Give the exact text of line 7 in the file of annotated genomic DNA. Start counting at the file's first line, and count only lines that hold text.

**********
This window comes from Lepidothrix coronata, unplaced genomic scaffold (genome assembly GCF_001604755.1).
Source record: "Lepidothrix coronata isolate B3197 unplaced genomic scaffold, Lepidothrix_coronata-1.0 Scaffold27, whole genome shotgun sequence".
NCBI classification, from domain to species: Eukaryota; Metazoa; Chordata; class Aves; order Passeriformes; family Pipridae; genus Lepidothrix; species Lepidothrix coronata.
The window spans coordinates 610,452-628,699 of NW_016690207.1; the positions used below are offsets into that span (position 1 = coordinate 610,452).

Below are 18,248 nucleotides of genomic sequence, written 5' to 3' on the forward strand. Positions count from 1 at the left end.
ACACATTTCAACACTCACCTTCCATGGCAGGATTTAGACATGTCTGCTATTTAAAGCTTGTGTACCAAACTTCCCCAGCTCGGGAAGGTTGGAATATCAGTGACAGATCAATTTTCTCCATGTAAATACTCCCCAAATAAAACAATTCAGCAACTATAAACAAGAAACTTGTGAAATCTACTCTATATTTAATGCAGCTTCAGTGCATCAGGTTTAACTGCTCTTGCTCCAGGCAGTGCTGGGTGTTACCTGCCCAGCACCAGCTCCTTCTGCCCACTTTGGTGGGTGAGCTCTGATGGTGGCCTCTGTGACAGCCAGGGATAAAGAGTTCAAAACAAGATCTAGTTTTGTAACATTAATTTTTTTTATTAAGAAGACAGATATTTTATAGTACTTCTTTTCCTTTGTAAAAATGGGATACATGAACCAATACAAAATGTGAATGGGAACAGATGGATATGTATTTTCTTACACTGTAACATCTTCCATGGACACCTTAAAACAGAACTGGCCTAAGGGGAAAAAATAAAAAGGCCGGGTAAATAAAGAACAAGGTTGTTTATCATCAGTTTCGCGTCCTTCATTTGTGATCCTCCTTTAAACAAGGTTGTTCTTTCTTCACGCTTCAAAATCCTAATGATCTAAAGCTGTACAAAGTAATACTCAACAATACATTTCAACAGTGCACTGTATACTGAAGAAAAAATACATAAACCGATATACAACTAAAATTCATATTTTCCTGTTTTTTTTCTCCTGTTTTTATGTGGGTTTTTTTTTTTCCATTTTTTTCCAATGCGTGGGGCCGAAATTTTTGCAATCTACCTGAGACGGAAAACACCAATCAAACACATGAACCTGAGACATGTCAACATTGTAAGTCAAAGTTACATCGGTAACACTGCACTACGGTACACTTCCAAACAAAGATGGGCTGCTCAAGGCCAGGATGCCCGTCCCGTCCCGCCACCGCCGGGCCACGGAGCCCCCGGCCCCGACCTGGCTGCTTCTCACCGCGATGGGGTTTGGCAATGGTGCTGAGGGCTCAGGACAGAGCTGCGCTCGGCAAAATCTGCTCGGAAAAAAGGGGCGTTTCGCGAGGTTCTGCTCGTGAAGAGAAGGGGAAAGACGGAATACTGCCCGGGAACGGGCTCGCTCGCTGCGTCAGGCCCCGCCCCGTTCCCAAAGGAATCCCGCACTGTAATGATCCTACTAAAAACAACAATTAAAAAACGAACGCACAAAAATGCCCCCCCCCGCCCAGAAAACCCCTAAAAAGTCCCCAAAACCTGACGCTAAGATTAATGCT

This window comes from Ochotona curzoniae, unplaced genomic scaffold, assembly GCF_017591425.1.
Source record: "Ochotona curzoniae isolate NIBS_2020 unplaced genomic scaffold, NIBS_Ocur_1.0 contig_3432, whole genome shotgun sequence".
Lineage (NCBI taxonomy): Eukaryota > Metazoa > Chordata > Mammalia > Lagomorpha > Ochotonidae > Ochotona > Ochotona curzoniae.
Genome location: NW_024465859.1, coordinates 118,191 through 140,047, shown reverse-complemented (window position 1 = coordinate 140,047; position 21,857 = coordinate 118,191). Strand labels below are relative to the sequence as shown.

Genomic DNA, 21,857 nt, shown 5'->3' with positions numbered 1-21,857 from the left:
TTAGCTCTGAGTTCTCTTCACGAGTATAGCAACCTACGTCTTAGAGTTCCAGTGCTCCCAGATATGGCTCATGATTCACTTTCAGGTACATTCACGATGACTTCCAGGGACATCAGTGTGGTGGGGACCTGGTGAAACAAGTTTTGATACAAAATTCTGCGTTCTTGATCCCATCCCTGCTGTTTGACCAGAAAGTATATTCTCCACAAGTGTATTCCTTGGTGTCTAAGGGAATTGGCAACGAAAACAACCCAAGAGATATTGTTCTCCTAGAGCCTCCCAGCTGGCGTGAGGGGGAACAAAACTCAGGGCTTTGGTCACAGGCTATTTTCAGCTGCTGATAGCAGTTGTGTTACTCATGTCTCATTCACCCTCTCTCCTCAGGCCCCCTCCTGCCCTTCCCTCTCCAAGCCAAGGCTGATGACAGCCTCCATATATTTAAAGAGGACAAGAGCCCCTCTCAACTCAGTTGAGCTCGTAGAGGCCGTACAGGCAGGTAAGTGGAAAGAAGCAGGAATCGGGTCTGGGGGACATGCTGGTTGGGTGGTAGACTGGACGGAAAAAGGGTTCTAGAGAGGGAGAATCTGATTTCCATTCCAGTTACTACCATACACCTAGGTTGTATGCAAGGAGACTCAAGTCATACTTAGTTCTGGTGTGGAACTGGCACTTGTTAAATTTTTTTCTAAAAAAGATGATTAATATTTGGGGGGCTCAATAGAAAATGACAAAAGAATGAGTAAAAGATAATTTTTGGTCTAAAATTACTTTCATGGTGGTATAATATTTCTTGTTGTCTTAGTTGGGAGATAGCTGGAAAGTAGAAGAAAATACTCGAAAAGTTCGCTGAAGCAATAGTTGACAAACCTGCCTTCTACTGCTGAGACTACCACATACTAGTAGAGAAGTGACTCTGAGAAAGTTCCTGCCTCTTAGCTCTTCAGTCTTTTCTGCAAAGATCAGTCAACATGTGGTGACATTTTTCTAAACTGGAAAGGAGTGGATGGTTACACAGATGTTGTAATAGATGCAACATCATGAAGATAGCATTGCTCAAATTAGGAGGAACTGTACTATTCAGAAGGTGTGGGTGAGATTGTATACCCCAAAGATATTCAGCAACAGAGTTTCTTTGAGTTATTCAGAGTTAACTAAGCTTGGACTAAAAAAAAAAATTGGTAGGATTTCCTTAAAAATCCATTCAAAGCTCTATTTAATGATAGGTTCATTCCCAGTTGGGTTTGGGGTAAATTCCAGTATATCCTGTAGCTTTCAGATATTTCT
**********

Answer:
This window comes from Ochotona curzoniae, unplaced genomic scaffold, assembly GCF_017591425.1.